Velcro is a brand name of fabric hook-and-loop fasteners used for connecting objects.
Velcro was invented in 1948 by George de Mestral, a Swiss engineer. The idea came to him after he took a close look at the seed pod burrs which kept sticking to his dog on their daily walk in the Alps. De Mestral named his invention after the French words velours, meaning 'velvet', and crochet, meaning 'hook'.
Velcro consists of two layers: a "hook" side, which is a piece of fabric covered with tiny plastic hooks, and a "loop" side, which is covered in equally tiny plastic loops. When the two sides are pressed together, the hooks catch in the loops and hold the pieces together. When the layers are separated, the Velcro strips makes a telltale ripping sound. Since the name Velcro is a registered trademark, generic implementations often use the name "hook and loop", though in common usage, "velcro" is used generically.
The strength of the Velcro bond depends on how well the hooks are embedded in the loops and the nature of the force pulling it apart. If Velcro is used to bond two rigid surfaces, e.g. auto body panels and frame, the bond is particularly strong because any force pulling the pieces apart is spread evenly across all hooks. Also, any force pushing the pieces together is disproportionally applied to engaging more hooks and loops. Vibration can cause rigid pieces to improve their bond.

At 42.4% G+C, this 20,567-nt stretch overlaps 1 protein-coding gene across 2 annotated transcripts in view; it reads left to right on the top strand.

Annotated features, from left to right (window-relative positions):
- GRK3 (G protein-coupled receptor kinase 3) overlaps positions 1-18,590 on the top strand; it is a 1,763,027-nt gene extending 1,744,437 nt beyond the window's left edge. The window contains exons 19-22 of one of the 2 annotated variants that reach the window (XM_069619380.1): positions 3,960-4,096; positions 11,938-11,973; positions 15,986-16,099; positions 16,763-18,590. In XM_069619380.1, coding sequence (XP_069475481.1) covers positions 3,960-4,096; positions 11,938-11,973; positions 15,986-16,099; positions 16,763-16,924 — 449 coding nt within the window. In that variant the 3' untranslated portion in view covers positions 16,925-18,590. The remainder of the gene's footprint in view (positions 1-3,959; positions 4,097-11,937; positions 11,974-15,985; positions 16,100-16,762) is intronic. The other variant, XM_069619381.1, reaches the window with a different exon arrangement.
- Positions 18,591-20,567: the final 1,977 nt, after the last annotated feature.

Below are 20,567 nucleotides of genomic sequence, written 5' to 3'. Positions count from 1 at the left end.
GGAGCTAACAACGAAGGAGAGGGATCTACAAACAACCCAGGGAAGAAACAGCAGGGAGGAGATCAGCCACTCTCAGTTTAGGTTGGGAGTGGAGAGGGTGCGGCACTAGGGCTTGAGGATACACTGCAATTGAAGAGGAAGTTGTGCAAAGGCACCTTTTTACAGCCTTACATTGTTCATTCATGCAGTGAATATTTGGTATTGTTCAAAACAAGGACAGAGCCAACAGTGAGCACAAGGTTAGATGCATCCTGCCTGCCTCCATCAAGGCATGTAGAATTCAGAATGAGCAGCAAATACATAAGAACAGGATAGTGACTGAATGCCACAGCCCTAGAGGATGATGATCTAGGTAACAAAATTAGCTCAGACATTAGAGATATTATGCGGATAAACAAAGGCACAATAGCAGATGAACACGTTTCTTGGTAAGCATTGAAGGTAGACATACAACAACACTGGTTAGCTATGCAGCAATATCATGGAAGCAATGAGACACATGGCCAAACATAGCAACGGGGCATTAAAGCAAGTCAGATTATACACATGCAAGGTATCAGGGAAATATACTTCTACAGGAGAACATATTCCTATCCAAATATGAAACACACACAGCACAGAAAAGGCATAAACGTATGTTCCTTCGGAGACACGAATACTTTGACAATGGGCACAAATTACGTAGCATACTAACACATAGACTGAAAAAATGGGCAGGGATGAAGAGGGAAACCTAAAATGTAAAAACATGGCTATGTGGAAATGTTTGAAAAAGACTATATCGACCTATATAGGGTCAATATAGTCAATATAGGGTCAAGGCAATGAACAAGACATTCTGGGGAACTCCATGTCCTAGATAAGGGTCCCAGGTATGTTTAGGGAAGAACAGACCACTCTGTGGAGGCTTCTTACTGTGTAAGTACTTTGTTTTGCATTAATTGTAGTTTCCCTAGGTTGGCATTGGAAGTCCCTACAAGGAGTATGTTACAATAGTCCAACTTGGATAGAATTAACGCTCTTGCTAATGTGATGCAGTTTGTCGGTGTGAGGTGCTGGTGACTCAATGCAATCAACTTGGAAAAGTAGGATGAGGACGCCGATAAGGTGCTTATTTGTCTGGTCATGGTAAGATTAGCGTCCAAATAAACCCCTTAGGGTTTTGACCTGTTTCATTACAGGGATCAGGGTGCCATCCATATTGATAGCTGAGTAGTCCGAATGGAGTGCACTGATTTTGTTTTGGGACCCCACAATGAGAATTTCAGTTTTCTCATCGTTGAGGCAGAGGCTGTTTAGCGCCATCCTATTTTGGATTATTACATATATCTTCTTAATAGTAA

When one or both of the pieces is flexible, e.g. a pocket flap, the pieces can be pulled apart with a peeling action which applies the force to relatively few hooks at a time. If a flexible piece is pulled parallel to the plane of the velcro surface the force is spread evenly like with rigid pieces.
There are three ways to maximise the strength of a Velcro bond with one or more flexible pieces:
ensure that the force is applied parallel to the plane of the Velcro surface, e.g. bending around a corner or pulley.
increase the area of the Velcro bond, e.g. long purse straps.
use a pulley system, e.g. shoe closures.
Shoe closures can resist a large force with little bonding area by wrapping a strap through a slot which reduces the force on the Velcro by ensuring the force is parallel to the plane of the Velcro and by halving the force on the Velcro bond by acting as a pulley system.
Velcro has several deficiencies: it tends to accumulate hair, dust, and fur in its hooks after a few months of regular use and the loops can become elongated or broken. It often becomes attached to articles of clothing, especially loosely-woven items like sweaters. Additionally, the clothing may be damaged when one attempts to remove the Velcro, even if they are separated slowly. The tearing noise made by unfastening Velcro makes it inappropriate for some applications, but is useful against pickpocketing.
The strength of a Velcro bond depends on how much surface area is in contact with the Velcro hooks: full-body Velcro suits have been made that can hold a person to a Velcro-covered wall.